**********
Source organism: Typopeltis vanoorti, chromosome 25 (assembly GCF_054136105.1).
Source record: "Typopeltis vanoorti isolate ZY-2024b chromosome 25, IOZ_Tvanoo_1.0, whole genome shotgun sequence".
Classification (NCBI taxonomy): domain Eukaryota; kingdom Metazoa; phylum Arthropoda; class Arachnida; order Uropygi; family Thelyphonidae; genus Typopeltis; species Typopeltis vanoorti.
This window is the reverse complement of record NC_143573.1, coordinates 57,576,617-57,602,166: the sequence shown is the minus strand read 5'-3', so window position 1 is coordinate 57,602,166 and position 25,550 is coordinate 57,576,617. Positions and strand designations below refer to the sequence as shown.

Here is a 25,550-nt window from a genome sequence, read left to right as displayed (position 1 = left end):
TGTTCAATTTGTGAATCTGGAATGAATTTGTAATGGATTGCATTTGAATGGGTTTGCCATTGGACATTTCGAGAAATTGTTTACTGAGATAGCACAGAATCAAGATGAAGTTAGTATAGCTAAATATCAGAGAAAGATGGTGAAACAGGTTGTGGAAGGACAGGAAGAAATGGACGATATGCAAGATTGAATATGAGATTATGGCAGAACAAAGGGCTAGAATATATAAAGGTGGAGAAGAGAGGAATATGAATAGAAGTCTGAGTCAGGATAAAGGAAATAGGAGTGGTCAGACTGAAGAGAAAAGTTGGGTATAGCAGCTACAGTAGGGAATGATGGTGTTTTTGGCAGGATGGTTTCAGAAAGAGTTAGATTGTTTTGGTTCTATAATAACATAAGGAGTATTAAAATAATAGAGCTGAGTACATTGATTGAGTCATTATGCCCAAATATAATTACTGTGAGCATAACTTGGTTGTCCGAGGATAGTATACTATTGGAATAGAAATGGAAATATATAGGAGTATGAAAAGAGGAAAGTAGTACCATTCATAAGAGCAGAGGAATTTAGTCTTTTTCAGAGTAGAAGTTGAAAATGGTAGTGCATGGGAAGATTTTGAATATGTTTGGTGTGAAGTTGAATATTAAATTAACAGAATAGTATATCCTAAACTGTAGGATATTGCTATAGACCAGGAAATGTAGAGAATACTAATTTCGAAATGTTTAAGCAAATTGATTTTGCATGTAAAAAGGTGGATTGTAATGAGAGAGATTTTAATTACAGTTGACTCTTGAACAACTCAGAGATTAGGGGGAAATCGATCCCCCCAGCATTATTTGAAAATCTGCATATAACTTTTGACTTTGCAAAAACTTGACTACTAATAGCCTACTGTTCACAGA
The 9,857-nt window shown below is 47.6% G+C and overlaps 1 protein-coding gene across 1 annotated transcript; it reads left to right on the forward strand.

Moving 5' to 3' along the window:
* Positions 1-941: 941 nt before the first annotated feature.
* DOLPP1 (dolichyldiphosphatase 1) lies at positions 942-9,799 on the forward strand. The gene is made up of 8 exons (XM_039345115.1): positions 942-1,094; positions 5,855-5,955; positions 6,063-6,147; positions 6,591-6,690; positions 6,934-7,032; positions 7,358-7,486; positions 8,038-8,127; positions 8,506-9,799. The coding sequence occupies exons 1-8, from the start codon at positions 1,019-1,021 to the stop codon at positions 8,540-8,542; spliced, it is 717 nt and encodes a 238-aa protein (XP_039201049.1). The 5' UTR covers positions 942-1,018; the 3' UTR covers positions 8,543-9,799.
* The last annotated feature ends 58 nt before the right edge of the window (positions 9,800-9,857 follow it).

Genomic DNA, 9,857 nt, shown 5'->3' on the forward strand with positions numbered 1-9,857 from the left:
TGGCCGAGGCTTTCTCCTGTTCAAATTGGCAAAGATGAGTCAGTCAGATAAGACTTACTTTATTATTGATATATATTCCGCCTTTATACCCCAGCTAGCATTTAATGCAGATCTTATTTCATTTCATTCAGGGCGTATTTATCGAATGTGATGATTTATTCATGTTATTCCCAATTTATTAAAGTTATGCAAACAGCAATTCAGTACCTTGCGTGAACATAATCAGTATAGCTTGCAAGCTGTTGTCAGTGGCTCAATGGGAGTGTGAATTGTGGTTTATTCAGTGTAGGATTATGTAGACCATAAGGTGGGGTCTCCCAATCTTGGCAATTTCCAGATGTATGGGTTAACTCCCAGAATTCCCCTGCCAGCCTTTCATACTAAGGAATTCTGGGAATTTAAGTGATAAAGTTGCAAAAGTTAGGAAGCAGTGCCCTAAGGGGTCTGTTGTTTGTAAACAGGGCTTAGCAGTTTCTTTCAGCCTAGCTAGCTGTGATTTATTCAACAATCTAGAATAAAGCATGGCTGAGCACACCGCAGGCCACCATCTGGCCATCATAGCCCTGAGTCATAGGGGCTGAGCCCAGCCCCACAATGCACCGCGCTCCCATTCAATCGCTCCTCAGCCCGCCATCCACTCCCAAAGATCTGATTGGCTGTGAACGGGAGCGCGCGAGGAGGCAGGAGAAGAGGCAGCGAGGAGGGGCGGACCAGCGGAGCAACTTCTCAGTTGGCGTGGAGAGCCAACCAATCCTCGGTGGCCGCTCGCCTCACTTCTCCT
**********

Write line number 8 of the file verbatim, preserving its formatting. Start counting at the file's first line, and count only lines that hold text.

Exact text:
Moving 5' to 3' along the window: